Add some rainbow bright colour to your child’s room with this fun rainbow weaving. It’s not hard to make and it’s a good project to use up yarn scraps if you have them.
The rainbow sits atop a soft fluffy cloud with cascading felt raindrops and it will bring texture and softness to a nursery, kid’s room or a play space. I’ve never met a child who doesn’t love a rainbow so this wall hanging would make a beautiful handmade gift.
The idea came to me when I was making my round woven Christmas wreath – if you enjoy making this rainbow for your child give you might like to try round weaving something for yourself next.
Materials for your rainbow weaving
For the rainbow:
2 x metal craft hoops: 30cm and 10cm diameter
White embroidery thread
Yarn in the colours of the rainbow
Darning needle with a large eye
For the cloud and raindrops:
6 metres of wool roving
Sewing thread and a needle
Let’s get started
Weave the rainbow
Start by joining the two hoops together, as pictured in the first ‘materials’ image. You’ll find the step by step instructions showing how to do this on my woven round wall hanging tutorial.
Add an additional piece of embroidery thread to horizontally dissect the central circle in half (as shown in the first ‘materials’ image).
Once the hoops are joined and the framework of your rainbow weaving is in place we can start building up the colours.
Cut a length of violet yarn about a metre and a half long and thread it through the darning needle. Tie the tail end to the central hoop where the horizontal dissecting thread joins it. Leave a tail of about 7cm at the back of the weaving.
Start winding the yarn around the hoop until that the top semi circle of the hoop is covered. Refer to the photo below left.
Now start weaving the top semi circle, over and under the embroidery thread ‘spokes’ as you go around. When you get back to the beginning go under the horizontal embroidery thread and weave back in the opposite direction. When you’ve completed the violet stripe leave a tail of about 9cm hanging at the back.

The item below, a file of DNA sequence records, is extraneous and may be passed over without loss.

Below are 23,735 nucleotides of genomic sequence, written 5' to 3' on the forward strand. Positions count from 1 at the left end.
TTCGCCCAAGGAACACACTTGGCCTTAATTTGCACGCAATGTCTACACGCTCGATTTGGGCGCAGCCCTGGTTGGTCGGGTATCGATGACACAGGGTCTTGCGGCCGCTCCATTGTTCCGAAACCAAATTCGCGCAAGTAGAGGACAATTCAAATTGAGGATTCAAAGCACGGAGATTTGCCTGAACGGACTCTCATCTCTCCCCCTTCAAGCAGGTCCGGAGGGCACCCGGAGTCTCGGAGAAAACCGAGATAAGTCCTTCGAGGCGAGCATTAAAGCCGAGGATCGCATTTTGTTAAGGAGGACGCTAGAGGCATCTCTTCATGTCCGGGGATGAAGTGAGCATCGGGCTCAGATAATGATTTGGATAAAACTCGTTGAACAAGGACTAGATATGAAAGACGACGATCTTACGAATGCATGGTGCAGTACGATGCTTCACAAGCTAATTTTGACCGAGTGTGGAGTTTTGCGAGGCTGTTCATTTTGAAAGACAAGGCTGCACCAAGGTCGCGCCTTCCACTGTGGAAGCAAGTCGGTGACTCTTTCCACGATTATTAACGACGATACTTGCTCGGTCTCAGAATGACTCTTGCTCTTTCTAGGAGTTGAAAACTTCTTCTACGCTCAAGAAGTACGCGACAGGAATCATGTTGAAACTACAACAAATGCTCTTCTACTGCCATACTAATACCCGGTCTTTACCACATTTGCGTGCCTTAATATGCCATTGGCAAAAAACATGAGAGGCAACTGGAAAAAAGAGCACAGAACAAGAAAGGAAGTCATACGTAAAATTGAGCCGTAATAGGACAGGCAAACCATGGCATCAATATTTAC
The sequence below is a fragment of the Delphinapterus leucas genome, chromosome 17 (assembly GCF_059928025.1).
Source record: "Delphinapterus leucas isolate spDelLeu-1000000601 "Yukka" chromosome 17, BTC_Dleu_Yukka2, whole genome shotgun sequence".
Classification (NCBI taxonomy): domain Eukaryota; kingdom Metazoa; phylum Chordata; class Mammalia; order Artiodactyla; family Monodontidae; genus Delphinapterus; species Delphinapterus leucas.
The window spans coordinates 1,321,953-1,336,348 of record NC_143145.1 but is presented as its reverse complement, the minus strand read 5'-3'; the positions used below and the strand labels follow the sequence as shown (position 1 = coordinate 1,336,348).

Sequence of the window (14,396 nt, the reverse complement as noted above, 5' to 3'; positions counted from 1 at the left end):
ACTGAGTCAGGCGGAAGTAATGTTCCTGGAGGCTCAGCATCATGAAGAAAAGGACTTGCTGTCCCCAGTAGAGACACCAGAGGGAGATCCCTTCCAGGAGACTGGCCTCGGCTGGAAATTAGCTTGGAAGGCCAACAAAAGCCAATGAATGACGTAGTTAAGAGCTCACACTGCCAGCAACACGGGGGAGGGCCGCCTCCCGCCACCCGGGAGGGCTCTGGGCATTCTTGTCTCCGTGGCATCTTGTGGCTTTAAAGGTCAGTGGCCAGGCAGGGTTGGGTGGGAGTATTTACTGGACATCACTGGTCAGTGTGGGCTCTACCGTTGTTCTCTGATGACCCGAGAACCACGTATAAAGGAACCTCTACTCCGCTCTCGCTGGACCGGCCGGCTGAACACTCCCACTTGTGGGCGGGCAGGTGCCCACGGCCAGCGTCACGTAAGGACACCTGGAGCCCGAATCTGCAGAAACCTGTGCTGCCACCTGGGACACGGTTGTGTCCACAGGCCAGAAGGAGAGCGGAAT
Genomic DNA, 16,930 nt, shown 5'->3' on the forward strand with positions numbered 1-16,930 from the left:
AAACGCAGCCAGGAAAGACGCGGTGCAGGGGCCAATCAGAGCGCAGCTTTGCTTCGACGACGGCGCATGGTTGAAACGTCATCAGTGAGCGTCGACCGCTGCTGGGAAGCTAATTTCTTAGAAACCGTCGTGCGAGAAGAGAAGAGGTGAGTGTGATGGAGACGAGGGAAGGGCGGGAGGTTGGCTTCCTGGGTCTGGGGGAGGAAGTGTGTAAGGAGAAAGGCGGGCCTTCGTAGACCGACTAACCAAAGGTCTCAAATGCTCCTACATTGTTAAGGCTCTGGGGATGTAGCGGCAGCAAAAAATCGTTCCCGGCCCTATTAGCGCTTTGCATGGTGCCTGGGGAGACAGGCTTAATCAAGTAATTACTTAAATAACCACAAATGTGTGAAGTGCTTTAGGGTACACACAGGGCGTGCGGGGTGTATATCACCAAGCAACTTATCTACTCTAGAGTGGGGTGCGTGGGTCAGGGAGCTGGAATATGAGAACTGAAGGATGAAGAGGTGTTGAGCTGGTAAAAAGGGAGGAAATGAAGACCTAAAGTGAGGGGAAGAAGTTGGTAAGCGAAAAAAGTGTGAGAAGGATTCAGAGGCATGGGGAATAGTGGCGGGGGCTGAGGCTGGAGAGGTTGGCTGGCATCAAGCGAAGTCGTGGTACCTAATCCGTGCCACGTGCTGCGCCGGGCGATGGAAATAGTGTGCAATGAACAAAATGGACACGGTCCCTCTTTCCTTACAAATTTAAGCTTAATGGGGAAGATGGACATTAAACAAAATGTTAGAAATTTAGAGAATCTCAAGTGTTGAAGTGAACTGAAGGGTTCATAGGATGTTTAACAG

Continue to add each colour, weaving back and forth to create the arch of the rainbow.
Finish by wrapping the outer hoop in red yarn, in the same way that you wrapped the inner hoop in violet yarn. Tie the end to the hoop.
Turn the weaving over and tie the tail ends together in double knots. For example the violet tail will be tied together with the indigo tail next to it. Don’t cut the tails.
Weave the cloud
Take a length of wool roving, about a metre long and tie the end to one of the embroidery thread ‘spokes’.
Begin to randomly weave the roving amongst the spokes. Don’t pull it tight – leave loops poking up so it has a fluffy cloud-like texture. Weave in and out and around the spokes, filling up a section at a time.
When you run out of roving leave the end – about 10cm – hanging at the back of the weaving. Add another piece of roving, tying it to a spoke to start it off.
Make sure you cover the bottom ends of the rainbow and fill up the space below the thread that dissects the inner hoop.
When the cloud is full and complete turn the weaving over (photo above) and weave the coloured yarn ends through the roving cloud. Cut off any excess yarn.
Weave the tail ends of the roving into the roving cloud to hide and secure them.
Add the raindrops
Lay the felt balls out on the table and arrange them in 5 lines.
Thread a standard needle with sewing thread and tie a knot in the end.
Starting with the centre row of felt balls, thread them onto the needle and thread, pushing the first ball all the way down to the knot.
Space out the felt balls along the thread then tie the end onto the outer hoop with a double knot.
Repeat with the remaining four rows of felt balls.
Hang your rainbow weaving and admire your handiwork.
Looking for more rainbow crafts? Take a look at my rainbow pillow tutorial. There are lots of other crafts for children’s rooms in the craft and DIY archives, including a pom pom solar system mobile, dream catcher, a raindrop softie, and much more!
If you make this or any other of my craft and DIY projects I’d love to see them! Please share on Instagram and tag me @we_are_scout_lisa and use #wearescoutcraft